Studies prove that the majority of a company’s performance is the result of external factors. With the global economy changing faster and with more volatility than ever before, paying attention to and leveraging leading indicators will mean the difference in winning or losing for all companies in today’s fast paced economy. Leading economic indicators not only show how things outside of the business are currently affecting company performance, but they also provide a future gauge of momentum going forward.

So what exactly is an Industry Leading Indicator and how can you use them?

Think of the economy as a large machine that has many different pieces and parts that work together in a certain order. Much like a train, there is a locomotive, cars in the middle, and lastly the caboose. The engine heads around a turn first, then the cars follow, and the caboose is the last to change direction. The economy is similar in that there are certain industries/parts of the economy that move in one direction first and others follow. It is important to see how the trends toward the engine will eventually influence your business.

One challenge in identifying these trend shifts in the foremost part of the economy is that when looking at individual components alone, they may not all be heading in the same direction. Two may be rising while three may be falling. Does that mean that momentum in the industry will be waning, or could it pick up during the coming months? Which trend should get more weight? An Industry Leading Indicator is a statistical combination of multiple leading macroeconomic trends, creating a single line representing the future momentum of the industry.

You can use these indicators as a quick snapshot of how the industry is currently performing and how it will likely perform in the future. For example, if the Industry Leading Indicator is portraying a declining trend and it leads the industry by eight months, then we can assume that eight months from now, momentum in the industry will be waning. You can also use them to compare how your business is performing against the industry as a whole.

Industry Leading Indicators can be very beneficial in the forecasting process and provide a solid starting point for statistical modeling. An Industry Leading Indicator can often be used in combination with geographic, demographic and company-specific data inputs to create a highly accurate company sales-channel forecast model.

Let’s take a look at the example below. Here we have Prevedere’s proprietary Nonresidential Construction Leading Indicator (red line) and Total Nonresidential Construction Spending in the United States (green line). We are looking at a year-over-year growth rate where we compare the three- month moving average to the same period of the prior year. When the lines are rising, activity is accelerating, and when the lines are declining, activity is decelerating or contracting. The first chart shows the two datasets charted in real time. We can see that the red line reaches highs and lows, or inflection points, well before the green line. Therefore, it is a leading indicator.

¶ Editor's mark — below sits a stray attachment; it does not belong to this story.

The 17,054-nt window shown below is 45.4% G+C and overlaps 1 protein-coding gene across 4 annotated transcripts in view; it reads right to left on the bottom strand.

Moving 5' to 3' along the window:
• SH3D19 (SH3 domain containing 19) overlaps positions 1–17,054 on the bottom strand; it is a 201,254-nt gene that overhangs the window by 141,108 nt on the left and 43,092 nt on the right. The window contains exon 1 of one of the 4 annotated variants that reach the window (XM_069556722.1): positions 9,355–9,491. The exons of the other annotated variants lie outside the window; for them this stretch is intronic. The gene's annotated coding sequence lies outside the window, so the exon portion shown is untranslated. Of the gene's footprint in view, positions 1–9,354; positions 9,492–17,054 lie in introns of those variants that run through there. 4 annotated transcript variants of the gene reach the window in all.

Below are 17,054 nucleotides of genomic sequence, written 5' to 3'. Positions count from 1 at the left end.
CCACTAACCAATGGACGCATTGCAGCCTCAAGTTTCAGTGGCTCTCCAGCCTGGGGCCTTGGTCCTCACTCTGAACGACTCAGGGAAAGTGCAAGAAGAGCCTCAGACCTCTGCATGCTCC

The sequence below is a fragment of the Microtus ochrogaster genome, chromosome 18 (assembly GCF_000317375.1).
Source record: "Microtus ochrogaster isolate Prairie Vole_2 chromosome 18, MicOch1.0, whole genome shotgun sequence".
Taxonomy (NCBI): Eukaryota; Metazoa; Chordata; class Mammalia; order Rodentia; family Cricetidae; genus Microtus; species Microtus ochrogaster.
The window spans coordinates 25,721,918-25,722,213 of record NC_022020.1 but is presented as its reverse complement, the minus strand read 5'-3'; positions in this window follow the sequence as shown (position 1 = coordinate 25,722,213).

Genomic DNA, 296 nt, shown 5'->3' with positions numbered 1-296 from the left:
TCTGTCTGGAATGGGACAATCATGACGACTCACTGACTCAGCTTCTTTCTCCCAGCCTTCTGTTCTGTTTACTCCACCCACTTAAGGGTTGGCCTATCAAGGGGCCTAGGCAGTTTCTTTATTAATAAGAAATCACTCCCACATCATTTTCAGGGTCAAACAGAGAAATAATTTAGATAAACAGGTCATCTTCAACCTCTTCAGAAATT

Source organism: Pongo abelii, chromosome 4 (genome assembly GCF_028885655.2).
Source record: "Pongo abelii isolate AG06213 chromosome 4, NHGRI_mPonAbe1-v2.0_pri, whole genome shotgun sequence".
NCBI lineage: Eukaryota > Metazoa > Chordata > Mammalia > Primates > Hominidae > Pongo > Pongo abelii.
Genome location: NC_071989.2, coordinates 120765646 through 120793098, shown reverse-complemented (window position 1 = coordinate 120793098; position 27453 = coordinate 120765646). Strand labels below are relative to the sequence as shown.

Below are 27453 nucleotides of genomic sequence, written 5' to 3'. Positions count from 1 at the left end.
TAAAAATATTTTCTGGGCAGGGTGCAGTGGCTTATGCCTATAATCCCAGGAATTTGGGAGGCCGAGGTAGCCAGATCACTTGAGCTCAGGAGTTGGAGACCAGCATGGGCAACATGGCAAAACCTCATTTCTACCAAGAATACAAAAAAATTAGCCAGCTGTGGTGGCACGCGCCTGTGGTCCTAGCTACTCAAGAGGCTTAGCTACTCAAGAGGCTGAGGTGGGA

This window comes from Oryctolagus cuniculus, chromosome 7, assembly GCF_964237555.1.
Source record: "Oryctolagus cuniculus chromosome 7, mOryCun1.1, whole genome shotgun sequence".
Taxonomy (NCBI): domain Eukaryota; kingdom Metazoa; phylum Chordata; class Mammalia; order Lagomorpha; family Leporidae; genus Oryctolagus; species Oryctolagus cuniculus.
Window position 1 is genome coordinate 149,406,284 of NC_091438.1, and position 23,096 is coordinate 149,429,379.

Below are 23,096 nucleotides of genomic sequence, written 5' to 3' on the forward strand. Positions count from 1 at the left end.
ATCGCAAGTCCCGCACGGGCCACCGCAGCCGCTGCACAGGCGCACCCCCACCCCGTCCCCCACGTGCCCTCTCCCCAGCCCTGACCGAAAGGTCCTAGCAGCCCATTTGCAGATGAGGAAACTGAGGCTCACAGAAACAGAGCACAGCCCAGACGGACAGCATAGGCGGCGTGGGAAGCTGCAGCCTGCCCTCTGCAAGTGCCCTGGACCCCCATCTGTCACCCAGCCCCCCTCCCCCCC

In the next chart, we have shifted the Total Nonresidential Construction Spending line backward 8 months to show the 8-month lead-time that the Industry Leading Indicator has to Total Nonresidential Construction Spending. We can see that the red line extends further than the green line – 8 months to be exact. We can look at this information as a rough gauge of the future momentum in Total Nonresidential Construction Spending. The red line moving lower tells us that while the green line is rising right now, as we head through the next 8 months, the green line will likely begin to decline and momentum in Total Nonresidential Construction Spending will wane. We will want to monitor this indicator each month and look for the red line to turn and start to head higher once more, because this will tell us when activity will start to accelerate again – 8 months in advance.

While Industry Leading Indicators are very useful for examining the future MOMENTUM of an industry, there are a few things to keep in mind when using them. First, an Industry Leading Indicator alone is NOT a forecast. If the Leading Indicator on a three period year-over-year basis is up 5%, that does not mean that in 8 months the specific industry will be growing at a 5% pace. Second, although these Industry Leading Indicators may be highly correlated to a specific company within that industry, they are not a stand-alone forecast for individual companies. Some companies may find that their business falls by a factor more or less than the indicator itself.

We are focusing on Industry Leading Indicators as a gauge of future momentum, not an actual rate of growth. These indicators can be key starting points to creating a forecast model that also includes other non-industry specific inputs, such as weather, geographic factors, demographic factors or internal company metrics.

The difficult problem, however, is sifting through the copious amounts of data available to determine what key indicators are driving your business and your industry. That’s where Prevedere can help. Contact us today to learn how to leverage Industry Leading Indicators in your business.